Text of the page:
The Office of the Assessor is the only elected position that has statutory, pre-election requirements. In larger jurisdictions, candidates must obtain the Certified Illinois Assessing Officer designation from the Illinois Property Assessment Institute. In smaller jurisdictions, a basic course of instruction approved by the Department of Revenue is required. Incumbent elected assessors must complete continuing education requirements before they can run for re-election.
The township assessor is more appropriately an appraiser. The assessor’s responsibilities include the mass appraisal of all taxable property within the township or a multi-township assessment district.
Mass appraisal requires the assessor to perform three fundamental yet vital duties.
1) Discover, list and value all new construction within the jurisdiction.
2) Ensure that existing property is valued at the appropriate statutory level of market value.
3) Assure that similar property is valued in a uniform manner.
In order to fulfill these duties, assessors must annually determine what properties are being altered and visit each to collect data for use in determining market value of new construction. The assessor also must analyze recent sales and perform sales ratio studies to determine which areas require reassessment and must also analyze the fairness of assessments. The assessor reports changes to county officials and also establishes homestead exemptions and responds to complaints about assessments.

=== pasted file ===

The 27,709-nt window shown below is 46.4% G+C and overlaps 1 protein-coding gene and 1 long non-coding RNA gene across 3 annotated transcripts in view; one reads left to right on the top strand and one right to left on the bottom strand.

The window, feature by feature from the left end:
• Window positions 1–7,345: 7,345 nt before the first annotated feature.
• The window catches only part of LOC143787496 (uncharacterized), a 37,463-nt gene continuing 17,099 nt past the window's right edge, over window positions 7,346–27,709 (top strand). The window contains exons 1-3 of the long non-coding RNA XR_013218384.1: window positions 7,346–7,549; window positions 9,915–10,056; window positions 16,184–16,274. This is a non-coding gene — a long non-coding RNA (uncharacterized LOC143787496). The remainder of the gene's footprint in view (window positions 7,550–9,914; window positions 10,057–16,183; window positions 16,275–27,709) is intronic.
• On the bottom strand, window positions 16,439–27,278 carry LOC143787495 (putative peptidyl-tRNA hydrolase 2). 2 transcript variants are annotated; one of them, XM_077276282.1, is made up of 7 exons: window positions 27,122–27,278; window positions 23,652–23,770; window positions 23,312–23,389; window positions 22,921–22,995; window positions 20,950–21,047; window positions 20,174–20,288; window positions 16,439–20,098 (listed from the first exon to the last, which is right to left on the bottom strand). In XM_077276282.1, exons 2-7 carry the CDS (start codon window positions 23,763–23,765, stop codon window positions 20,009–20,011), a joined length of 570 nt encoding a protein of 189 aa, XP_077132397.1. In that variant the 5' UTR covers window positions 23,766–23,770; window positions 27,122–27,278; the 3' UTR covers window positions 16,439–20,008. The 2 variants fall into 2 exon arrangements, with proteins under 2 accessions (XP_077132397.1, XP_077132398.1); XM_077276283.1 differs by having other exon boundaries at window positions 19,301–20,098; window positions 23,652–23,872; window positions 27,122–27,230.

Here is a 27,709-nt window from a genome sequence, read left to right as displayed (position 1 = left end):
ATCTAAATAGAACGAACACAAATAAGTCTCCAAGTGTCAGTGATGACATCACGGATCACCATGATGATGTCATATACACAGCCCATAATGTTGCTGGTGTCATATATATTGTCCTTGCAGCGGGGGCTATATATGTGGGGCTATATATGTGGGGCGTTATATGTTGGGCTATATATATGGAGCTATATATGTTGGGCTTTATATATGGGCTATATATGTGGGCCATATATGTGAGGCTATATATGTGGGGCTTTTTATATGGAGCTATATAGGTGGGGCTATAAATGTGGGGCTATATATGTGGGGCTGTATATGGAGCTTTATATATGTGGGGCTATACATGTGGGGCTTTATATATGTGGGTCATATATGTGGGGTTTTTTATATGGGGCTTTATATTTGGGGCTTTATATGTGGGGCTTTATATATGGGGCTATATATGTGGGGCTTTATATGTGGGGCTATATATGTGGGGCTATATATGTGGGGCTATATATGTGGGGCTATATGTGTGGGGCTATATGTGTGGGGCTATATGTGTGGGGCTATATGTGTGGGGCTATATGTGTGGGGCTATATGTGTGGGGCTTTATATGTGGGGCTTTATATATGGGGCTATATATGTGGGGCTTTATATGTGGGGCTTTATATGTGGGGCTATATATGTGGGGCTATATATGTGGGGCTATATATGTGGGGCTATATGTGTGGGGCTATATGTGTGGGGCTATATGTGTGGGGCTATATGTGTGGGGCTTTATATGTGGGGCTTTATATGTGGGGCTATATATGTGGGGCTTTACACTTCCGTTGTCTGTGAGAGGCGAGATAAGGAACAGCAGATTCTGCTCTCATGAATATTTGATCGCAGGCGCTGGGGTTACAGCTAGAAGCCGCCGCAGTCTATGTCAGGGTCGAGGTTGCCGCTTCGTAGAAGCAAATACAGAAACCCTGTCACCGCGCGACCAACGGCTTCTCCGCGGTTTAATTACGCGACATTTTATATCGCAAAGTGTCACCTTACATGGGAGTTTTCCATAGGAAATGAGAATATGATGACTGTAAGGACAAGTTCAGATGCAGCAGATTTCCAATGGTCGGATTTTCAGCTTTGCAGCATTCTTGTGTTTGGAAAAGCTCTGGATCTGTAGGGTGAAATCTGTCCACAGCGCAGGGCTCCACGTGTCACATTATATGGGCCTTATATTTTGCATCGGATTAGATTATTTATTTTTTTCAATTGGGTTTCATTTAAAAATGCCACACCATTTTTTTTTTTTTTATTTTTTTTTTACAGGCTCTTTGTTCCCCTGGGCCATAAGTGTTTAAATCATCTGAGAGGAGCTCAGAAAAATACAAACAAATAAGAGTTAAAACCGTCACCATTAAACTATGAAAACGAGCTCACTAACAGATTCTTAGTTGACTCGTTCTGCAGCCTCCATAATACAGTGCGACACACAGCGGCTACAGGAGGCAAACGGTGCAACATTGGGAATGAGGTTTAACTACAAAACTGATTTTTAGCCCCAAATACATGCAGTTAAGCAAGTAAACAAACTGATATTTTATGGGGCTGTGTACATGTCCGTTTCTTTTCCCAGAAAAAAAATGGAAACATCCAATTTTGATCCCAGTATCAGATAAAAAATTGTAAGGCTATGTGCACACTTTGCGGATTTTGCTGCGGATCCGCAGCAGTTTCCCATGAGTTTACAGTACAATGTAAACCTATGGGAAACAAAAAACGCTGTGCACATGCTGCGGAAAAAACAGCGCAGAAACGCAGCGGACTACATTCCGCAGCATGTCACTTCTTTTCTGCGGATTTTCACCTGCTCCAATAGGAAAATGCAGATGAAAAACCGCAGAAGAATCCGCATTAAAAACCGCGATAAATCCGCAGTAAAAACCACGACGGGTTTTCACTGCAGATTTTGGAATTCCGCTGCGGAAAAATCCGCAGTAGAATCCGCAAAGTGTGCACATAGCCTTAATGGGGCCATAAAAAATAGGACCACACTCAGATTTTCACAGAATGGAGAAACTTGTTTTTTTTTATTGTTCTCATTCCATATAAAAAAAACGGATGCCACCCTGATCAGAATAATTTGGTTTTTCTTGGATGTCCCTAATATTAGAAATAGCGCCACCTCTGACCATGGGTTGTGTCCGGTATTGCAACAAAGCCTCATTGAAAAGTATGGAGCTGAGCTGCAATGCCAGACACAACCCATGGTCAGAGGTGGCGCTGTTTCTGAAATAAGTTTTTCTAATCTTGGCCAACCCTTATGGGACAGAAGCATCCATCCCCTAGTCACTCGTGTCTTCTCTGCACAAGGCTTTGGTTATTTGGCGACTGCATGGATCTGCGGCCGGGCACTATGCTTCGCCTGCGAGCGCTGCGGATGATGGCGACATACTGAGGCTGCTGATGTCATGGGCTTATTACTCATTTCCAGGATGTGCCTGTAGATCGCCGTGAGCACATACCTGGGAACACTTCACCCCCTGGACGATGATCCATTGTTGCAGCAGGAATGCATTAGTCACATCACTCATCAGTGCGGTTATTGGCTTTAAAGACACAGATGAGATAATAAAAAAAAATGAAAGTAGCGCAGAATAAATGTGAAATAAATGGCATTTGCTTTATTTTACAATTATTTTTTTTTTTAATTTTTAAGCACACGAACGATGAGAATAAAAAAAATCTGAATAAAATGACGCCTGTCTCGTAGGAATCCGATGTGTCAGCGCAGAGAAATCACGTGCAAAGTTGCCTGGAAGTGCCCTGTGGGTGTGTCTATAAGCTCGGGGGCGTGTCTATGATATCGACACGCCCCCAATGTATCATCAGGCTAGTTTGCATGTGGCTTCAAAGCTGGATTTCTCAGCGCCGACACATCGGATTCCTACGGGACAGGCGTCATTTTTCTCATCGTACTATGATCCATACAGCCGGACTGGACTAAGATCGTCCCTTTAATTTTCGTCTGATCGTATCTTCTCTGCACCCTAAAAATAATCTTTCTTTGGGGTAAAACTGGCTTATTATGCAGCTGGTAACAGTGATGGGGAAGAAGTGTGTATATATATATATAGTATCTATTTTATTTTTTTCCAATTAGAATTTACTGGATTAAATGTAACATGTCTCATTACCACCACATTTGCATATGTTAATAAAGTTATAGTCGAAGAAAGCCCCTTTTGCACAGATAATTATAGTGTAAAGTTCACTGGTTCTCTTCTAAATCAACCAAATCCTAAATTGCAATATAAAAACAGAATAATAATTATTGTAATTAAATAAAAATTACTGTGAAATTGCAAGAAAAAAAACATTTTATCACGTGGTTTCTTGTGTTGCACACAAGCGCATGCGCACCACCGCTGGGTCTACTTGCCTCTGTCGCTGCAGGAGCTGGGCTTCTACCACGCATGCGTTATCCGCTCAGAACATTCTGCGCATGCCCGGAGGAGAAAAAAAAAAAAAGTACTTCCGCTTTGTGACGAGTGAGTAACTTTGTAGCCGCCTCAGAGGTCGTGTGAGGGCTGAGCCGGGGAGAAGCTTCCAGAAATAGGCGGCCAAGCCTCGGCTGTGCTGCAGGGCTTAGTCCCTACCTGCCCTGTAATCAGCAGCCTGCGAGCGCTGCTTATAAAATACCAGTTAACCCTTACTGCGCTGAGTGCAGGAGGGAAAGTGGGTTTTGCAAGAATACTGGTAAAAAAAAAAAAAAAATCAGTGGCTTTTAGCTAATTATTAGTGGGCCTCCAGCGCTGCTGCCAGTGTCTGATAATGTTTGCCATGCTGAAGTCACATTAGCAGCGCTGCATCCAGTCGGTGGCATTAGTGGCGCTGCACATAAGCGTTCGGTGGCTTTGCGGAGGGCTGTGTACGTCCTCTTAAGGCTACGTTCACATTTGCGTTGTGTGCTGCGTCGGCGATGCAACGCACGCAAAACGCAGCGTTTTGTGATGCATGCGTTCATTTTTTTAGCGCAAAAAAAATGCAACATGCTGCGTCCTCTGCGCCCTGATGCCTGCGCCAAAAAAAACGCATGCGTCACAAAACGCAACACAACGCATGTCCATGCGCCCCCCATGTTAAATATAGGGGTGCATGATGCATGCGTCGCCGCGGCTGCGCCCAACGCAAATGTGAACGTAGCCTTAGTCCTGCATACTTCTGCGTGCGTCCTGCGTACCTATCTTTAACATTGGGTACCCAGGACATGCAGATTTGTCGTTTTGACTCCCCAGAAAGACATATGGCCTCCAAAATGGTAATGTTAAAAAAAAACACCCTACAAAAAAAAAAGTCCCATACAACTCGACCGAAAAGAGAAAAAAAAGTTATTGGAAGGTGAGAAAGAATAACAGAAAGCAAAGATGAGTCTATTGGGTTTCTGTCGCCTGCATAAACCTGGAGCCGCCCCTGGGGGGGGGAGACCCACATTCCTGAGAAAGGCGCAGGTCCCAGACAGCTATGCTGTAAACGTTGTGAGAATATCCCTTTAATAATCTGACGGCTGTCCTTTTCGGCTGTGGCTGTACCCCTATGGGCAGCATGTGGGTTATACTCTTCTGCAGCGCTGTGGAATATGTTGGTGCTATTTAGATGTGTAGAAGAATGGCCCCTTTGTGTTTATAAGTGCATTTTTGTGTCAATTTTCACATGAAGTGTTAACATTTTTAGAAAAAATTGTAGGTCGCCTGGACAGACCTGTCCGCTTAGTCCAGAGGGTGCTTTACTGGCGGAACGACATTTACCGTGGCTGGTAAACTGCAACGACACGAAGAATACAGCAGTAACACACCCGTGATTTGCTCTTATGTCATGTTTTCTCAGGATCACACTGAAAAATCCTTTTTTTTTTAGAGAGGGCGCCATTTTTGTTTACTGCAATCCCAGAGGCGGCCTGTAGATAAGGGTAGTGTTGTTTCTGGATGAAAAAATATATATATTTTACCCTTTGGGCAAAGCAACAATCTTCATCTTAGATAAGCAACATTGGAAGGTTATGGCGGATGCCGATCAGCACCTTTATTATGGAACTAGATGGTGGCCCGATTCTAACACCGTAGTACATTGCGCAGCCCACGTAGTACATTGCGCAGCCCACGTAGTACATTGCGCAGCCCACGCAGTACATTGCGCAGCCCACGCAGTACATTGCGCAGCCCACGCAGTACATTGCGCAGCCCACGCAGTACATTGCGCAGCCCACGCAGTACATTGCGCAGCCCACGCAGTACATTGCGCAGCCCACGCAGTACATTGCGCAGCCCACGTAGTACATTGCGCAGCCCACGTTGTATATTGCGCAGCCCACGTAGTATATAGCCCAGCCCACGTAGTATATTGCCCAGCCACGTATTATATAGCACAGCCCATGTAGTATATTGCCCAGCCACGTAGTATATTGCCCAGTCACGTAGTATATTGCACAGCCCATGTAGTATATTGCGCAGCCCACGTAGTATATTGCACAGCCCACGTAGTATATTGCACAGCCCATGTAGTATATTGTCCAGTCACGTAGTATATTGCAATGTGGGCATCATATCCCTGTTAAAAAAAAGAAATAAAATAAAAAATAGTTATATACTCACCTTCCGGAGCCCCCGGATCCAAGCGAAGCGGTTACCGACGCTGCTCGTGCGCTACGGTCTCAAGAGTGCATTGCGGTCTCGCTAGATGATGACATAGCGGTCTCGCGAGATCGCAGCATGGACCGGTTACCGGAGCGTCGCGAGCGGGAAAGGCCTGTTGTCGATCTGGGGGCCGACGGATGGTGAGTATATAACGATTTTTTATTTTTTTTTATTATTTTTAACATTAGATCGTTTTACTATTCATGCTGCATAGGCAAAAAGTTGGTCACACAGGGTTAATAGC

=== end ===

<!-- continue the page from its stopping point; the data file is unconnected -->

Township assessors use the same principles, techniques and methods as those applied by fee appraisers.
The purpose of the assessment is to apportion the tax burden as created by taxing districts: schools, municipalities, park districts, counties and townships. Assessors do not levy, collect or distribute tax revenues.
The assessor funds the office by submitting a detailed budget for approval by the township board. Once the budget is approved by the board, the assessor may use the money for the day-to-day operation of the office.
Any township with a population fewer than 1,000 must become a part of a multi-township assessment district (MTAD) with one or more adjoining townships. Nearly 700 Illinois townships fall into this category. The supervisor and clerk from each township in an MTAD comprise the MTAD board of trustees.